(II) If M = δ C , where C is a nonempty closed and convex subset of H and δ C : H [ 0 , ] is the indicator function of C, i.e.,
δ C ( x ) = { 0 , x C , + , x C ,
then variational inclusion problem (1.2) is equivalent to finding u C such that
A ( u ) , v u 0 , v C .
(1.3)

This problem is called Hartman-Stampacchia variational inequality problem.

(III) If M = 0 and A = I T where I is an identity mapping and T : H H is a nonlinear mapping, then problem (1.1) is equivalent to the fixed point problem of T. That is, find u H such that
u = T u .
(1.4)

Recently, hierarchical fixed point problems, hierarchical optimization problems and hierarchical minimization problems have attracted many authors’ attention due to their link with convex programming problems, optimization problems and monotone variational inequality problems etc. (see [521] and others).

The purpose of this paper is to introduce and study the following bi-level hierarchical variational inclusion problem in the setting of Hilbert spaces:

Find ( x , y ) Ω 1 × Ω 2 such that for given positive real numbers ρ and η, the following inequalities hold:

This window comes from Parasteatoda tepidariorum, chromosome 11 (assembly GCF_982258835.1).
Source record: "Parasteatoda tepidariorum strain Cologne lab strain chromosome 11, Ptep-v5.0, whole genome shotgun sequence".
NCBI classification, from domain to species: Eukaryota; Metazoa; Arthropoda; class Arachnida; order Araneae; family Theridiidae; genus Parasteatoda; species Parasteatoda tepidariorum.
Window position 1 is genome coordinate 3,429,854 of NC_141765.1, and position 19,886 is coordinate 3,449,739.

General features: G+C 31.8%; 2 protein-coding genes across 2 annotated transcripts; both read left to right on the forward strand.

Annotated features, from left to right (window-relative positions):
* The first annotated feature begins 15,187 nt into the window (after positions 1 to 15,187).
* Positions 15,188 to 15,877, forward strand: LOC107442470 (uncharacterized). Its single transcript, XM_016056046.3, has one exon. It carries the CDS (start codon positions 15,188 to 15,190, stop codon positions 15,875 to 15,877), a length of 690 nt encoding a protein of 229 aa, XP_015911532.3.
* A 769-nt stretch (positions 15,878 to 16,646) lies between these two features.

{ ρ F ( y ) + x y , x x 0 , x Ω 1 , η F ( x ) + y x , y y 0 , y Ω 2 ,
(1.5)

where F , A 1 , A 2 : H H are mappings and M 1 , M 2 : H 2 H are multi-valued mappings, Ω i is the set of solutions to variational inclusion problem (1.1) with A = A i , M = M i for i = 1 , 2 .

Special examples

(I) If M i = 0 , A i = I T i , where T i : H H is a nonlinear mapping for each i = 1 , 2 , then Ω i = Fix ( T i ) and bi-level hierarchical variational inclusion problem (1.5) is equivalent to finding ( x , y ) Fix ( T 1 ) × Fix ( T 2 ) such that
{ ρ F ( y ) + x y , x x 0 , x Fix ( T 1 ) , η F ( x ) + y x , y y 0 , y Fix ( T 2 ) .
(1.6)

This problem, which is called bi-level hierarchical optimization problem, was studied by Maingé [20] and Kraikaew et al. [21].

(II) In (1.6), if T i = P K i for each i = 1 , 2 , where P K i is the metric projection from H onto a nonempty closed convex subset K i , then it is clear that the Ω i = Fix ( T i ) = K i and bi-level hierarchical optimization problem (1.6) is equivalent to finding ( x , y ) K 1 × K 2 such that